Natural Remedies For Hayfever That Guarantee Results
Hayfever is a widespread name of pollen allergy, the main symptom of which is allergic rhinitis. The term ‘hayfever’, appeared in 1829 and today it is no longer relevant, because the disease has nothing to do with hay or fever conditions. Hayfever is primarily accompanied by rhinitis – inflammation of the mucous membrane lining the nasal cavity. In cases where the inflammatory response is caused by allergies, rhinitis is assigned an allergic type, while allergenic substances are considered to be allergens.
If allergic rhinitis is provoked by pollen, then such form of disease is inevitably characterised by seasonality. The cause for rhinitis occurring throughout the year is nothing but house dust in nine cases out of ten.
Hayfever symptoms & causes
Hayfever typically runs with bouts of sneezing that occur late at night or early in the morning, the swelling of the nasal mucosa, itching and irritation of nose, eyes and mucous palate. Headaches, watery eyes and sore eyes manifestations may also occur.
Hayfever can exacerbate chronic respiratory diseases, including infectious sinusitis, otitis, tracheitis, bronchitis and asthma. In addition, it causes hypertrophy of the tonsils and adenoids, malocclusion in children because of the oral type of breathing, loss of taste and smell, insomnia, and intensification of asthmatic syndrome.
Sometimes hayfever is caused by fungal spores in the air, but most often the cause is wind-pollinated flowering plants. In North America and Europe, the main source of wind-blown pollen allergen is Ambrosia (grass genus Ambrosia). Microscopic ambrosia pollen is emitted in the atmosphere in large quantities, contributing an utterly high concentration of its substances. Sometimes the disease is mistakenly called ‘rose fever’, but roses are pollinated by insects, and their pollen is not dissipated, so it cannot be the cause of the ailment. Such fallacy also exists in relation to the pollen of goldenrod (also known as Solidago), the stickiness and lumpiness of which excludes spreading by the wind.
In fact, there are three major hayfever seasons: spring, with blossoming trees; summer, with grass pollen and autumn, when hayfever is caused by pollen of weeds, including ragweed. Dry windy weather increases the concentration of pollen in the air, thus contributing to the rise of the symptoms of hayfever, while rain nails pollen to the ground, reduces its concentration in the atmosphere and brings relief to allergy sufferers.
Hayfever is diagnosed by characteristic symptoms: swollen nasal mucosa, sneezing attacks and itching sensation in the nose. However, the confirmation of the diagnosis usually requires studying the results of cutaneous (scarification) or intradermal (by injection) samples comprising either pollen or its extract. A positive reaction is redness and swelling, developing within 20 min at the injection area indicates an increased sensitivity to this type of pollen. Skin tests allow identifying the allergen that causes the symptoms of allergic disease with almost 100% accuracy.
Natural remedies for hayfever eyes in action
Avoiding contact with pollen is the best method of hayfever prevention. Theoretically, there are four options to deal with hayfever: eradicate pollen sources, move to another country, filter the air (e.g. by conditioners) and make use of natural hayfever remedies. The attempts to eradicate the most harmful plants are virtually useless, because, the wind will keep on delivering the pollen to the neighboring regions over and over again. Pollen can be found hundreds of kilometers away from the plant source. But even eradicating ambrosia across a national scale cannot guarantee the desired results, because there are still dozens of other wind-pollinated plants characterised by highly allergenic pollen.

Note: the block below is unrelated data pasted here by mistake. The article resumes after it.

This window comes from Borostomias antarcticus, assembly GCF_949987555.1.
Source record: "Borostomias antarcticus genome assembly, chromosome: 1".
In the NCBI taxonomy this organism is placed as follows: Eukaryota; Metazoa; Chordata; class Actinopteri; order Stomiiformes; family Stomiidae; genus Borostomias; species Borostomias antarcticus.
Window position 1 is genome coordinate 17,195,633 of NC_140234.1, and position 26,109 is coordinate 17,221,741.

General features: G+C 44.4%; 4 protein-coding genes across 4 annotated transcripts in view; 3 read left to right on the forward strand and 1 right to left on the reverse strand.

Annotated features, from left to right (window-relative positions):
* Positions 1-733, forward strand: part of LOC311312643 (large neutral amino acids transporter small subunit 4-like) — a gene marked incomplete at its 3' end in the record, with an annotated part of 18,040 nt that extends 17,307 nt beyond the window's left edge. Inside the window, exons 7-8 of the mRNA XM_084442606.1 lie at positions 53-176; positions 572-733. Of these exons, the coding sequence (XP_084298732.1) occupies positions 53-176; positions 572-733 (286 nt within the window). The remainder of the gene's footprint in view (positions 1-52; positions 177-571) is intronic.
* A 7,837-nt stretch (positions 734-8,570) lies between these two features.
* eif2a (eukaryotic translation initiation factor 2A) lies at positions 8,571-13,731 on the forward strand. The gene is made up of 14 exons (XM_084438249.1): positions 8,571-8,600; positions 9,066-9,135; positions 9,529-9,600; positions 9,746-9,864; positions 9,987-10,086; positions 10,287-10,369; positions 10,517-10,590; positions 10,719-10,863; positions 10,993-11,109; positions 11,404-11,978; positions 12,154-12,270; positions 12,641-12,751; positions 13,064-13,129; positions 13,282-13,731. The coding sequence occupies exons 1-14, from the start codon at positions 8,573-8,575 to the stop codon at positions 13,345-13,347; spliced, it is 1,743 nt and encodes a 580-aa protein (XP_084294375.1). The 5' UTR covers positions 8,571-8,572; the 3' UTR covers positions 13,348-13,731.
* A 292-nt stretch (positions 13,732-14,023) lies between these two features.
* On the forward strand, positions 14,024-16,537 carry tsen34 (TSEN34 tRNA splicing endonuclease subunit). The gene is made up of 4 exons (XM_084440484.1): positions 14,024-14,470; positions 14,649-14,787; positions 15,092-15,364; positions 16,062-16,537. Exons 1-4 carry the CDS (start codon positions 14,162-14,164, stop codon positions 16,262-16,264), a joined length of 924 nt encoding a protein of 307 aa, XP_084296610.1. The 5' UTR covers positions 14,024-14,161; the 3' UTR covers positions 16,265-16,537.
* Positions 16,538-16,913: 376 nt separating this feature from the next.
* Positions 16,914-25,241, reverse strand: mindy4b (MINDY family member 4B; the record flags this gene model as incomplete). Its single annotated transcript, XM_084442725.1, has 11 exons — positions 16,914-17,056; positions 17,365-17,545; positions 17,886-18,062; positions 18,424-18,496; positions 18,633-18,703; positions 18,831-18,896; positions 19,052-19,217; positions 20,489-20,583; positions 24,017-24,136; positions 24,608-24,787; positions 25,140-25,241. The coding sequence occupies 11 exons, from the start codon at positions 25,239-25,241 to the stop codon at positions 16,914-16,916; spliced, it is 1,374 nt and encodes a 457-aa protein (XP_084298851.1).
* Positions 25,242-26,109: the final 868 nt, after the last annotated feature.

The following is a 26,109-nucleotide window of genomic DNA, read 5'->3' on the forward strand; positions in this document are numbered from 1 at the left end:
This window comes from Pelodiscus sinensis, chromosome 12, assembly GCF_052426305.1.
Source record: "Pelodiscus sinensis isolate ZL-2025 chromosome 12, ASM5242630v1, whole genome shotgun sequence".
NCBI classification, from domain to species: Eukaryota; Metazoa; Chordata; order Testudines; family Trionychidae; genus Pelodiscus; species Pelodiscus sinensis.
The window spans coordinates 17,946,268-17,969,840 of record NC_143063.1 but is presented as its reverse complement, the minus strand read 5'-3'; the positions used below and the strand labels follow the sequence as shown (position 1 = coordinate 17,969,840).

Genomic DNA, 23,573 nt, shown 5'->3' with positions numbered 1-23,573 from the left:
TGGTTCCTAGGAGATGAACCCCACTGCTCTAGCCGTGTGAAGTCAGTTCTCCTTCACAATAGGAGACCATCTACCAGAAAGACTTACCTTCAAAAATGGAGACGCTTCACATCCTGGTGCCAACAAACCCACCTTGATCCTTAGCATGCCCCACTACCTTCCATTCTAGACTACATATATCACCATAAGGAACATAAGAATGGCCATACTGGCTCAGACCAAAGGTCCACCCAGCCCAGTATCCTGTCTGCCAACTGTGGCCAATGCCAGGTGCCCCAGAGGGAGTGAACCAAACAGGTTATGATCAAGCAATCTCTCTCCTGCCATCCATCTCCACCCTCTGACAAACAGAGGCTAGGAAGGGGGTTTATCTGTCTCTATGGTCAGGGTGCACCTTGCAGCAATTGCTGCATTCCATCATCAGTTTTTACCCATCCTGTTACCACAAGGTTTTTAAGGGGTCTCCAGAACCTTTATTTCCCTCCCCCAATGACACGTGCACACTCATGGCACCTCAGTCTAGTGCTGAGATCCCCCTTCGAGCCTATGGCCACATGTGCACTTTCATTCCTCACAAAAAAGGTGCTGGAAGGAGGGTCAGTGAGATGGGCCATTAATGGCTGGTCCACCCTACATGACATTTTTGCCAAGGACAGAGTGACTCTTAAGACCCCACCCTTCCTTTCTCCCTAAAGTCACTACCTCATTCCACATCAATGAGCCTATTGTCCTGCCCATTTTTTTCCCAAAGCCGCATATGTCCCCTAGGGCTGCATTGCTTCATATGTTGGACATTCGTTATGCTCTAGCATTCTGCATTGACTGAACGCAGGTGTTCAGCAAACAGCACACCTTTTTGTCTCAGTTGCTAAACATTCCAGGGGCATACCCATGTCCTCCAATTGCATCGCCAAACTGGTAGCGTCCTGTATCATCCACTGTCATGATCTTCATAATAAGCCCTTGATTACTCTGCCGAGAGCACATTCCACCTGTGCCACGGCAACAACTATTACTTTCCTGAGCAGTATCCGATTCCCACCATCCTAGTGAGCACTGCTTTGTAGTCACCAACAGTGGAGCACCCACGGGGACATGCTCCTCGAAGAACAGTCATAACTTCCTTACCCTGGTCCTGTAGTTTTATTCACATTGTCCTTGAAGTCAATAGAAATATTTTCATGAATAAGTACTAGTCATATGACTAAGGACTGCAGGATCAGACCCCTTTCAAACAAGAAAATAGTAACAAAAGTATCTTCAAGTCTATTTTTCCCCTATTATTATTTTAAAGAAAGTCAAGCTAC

Herbal infusions and teas, of course, will hardly solve the problem fully, but without a doubt, natural hayfever remedies will help to eliminate repressive effects. In addition, natural medications strengthen the immune system and provide a strong anti-inflammatory effect, reducing fatigue and allergy symptoms, thus:
- ginger boasts incredible anti-inflammatory properties. Take advantage of the ready-made teas if you are too busy to prepare the drink. However, if you are looking to press for a more pronounced effect, take a piece of fresh ginger (about 50 g), rub it, squeeze the juice and mix it with a teaspoon of honey and pour two cups of boiled, but not hot water. This drink dilutes bronchial secretions, contributes to effortless breathing and improves the immune system.
- butterbur infusion relieves irritation of the conjunctiva, prevents you from headaches and reduces the frequency of sneezing. However, the remedy is not recommended for those allergic to Asteraceae family plants (especially chrysanthemums).
- green tea blocks the production of histamine, responsible for allergic symptoms, but, above all, it is indispensable when it comes to enhancing immunity. Peppermint tea opens the nose and paranasal sinuses; cooled thermopsis solution relieves allergic cough attack.
Inhalative natural hayfever remedies
You may also want to try inhalations, valued by the patients for effective nasal congestion elimination, thereby facilitating breathing and preventing headaches. Add a few drops of eucalyptus essential oil in a bowl with hot water, cover it with a towel and inhale the steams. It is highly likely you will feel a significant difference after the first procedure.
Chamomile demonstrates decent effectiveness both in the form of tea, and as an inhalation anesthetic. Herbalists recommend drenching cheesecloth with oil of chamomile and lemon and use the compression for nasal inhalations. This powerful combination deals with the symptoms of allergic rhinitis safely and confidently.